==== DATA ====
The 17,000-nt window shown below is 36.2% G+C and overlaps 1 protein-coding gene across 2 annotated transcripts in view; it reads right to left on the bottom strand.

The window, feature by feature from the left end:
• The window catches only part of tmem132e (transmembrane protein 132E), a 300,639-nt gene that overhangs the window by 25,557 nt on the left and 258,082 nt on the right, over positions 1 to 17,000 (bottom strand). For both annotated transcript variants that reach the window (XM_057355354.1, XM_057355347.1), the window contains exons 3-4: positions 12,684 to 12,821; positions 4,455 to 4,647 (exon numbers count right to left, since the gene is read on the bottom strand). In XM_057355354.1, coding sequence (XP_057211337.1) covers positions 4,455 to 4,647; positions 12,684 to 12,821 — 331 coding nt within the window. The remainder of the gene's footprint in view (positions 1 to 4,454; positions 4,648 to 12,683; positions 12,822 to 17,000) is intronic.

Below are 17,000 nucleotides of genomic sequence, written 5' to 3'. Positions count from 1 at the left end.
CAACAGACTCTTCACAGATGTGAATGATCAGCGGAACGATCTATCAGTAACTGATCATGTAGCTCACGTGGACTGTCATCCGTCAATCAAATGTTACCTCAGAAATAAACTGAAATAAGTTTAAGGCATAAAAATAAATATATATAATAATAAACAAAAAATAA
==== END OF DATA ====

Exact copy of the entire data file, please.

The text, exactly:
The 17,000-nt window shown below is 36.2% G+C and overlaps 1 protein-coding gene across 2 annotated transcripts in view; it reads right to left on the bottom strand.

The window, feature by feature from the left end:
• The window catches only part of tmem132e (transmembrane protein 132E), a 300,639-nt gene that overhangs the window by 25,557 nt on the left and 258,082 nt on the right, over positions 1 to 17,000 (bottom strand). For both annotated transcript variants that reach the window (XM_057355354.1, XM_057355347.1), the window contains exons 3-4: positions 12,684 to 12,821; positions 4,455 to 4,647 (exon numbers count right to left, since the gene is read on the bottom strand). In XM_057355354.1, coding sequence (XP_057211337.1) covers positions 4,455 to 4,647; positions 12,684 to 12,821 — 331 coding nt within the window. The remainder of the gene's footprint in view (positions 1 to 4,454; positions 4,648 to 12,683; positions 12,822 to 17,000) is intronic.

Below are 17,000 nucleotides of genomic sequence, written 5' to 3'. Positions count from 1 at the left end.
CAACAGACTCTTCACAGATGTGAATGATCAGCGGAACGATCTATCAGTAACTGATCATGTAGCTCACGTGGACTGTCATCCGTCAATCAAATGTTACCTCAGAAATAAACTGAAATAAGTTTAAGGCATAAAAATAAATATATATAATAATAAACAAAAAATAA